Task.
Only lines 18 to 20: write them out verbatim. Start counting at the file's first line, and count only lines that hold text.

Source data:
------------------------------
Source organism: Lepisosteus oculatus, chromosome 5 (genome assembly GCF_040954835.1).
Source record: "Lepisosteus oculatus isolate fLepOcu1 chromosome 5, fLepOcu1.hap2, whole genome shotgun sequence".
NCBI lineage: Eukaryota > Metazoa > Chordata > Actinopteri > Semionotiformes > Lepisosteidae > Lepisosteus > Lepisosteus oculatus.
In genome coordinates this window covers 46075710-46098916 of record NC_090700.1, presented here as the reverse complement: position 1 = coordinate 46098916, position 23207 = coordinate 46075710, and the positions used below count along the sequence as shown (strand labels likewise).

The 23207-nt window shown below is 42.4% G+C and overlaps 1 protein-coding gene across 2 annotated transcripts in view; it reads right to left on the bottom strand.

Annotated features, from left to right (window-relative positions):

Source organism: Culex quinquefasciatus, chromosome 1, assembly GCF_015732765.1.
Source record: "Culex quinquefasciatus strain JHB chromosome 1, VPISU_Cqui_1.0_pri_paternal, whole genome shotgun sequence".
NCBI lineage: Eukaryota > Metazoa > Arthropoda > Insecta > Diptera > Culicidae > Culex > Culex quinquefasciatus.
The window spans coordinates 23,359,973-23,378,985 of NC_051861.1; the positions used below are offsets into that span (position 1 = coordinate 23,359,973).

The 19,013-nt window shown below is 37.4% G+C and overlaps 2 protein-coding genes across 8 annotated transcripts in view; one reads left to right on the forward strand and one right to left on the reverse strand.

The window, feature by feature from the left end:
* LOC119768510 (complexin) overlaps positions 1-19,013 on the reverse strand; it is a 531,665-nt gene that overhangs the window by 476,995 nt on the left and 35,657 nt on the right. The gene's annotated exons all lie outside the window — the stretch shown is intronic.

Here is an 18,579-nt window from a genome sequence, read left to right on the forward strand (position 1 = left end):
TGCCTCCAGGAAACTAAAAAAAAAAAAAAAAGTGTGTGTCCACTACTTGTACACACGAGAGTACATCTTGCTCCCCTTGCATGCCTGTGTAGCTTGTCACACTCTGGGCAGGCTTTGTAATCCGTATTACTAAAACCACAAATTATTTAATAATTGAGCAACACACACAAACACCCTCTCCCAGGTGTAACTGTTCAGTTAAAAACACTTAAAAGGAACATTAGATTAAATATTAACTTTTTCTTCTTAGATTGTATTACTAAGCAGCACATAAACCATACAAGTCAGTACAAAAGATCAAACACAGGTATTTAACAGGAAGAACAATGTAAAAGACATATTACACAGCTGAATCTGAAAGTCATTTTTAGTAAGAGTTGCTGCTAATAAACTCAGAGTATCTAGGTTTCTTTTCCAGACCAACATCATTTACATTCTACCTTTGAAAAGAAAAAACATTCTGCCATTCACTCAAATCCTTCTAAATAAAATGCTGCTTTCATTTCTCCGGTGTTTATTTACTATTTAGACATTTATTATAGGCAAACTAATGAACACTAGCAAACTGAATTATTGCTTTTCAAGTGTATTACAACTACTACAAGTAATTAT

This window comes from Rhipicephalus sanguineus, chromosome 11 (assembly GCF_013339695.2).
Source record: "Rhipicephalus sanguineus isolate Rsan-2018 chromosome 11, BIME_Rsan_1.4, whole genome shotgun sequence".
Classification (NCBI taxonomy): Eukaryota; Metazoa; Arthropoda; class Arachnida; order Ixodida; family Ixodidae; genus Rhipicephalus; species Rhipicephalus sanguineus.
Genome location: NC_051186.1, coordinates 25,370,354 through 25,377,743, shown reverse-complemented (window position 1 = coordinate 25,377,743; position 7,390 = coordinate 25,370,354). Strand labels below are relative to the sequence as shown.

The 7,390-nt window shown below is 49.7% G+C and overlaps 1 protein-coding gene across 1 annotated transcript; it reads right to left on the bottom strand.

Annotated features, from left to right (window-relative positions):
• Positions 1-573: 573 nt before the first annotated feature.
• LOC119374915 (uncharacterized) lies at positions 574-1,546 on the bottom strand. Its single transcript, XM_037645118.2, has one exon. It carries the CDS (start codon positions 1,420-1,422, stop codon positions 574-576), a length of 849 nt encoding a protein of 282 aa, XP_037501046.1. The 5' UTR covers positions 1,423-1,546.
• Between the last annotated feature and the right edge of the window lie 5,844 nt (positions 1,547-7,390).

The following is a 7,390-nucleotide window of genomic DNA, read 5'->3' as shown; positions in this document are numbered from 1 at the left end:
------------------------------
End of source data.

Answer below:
Classification (NCBI taxonomy): Eukaryota; Metazoa; Arthropoda; class Arachnida; order Ixodida; family Ixodidae; genus Rhipicephalus; species Rhipicephalus sanguineus.
Genome location: NC_051186.1, coordinates 25,370,354 through 25,377,743, shown reverse-complemented (window position 1 = coordinate 25,377,743; position 7,390 = coordinate 25,370,354). Strand labels below are relative to the sequence as shown.

The 7,390-nt window shown below is 49.7% G+C and overlaps 1 protein-coding gene across 1 annotated transcript; it reads right to left on the bottom strand.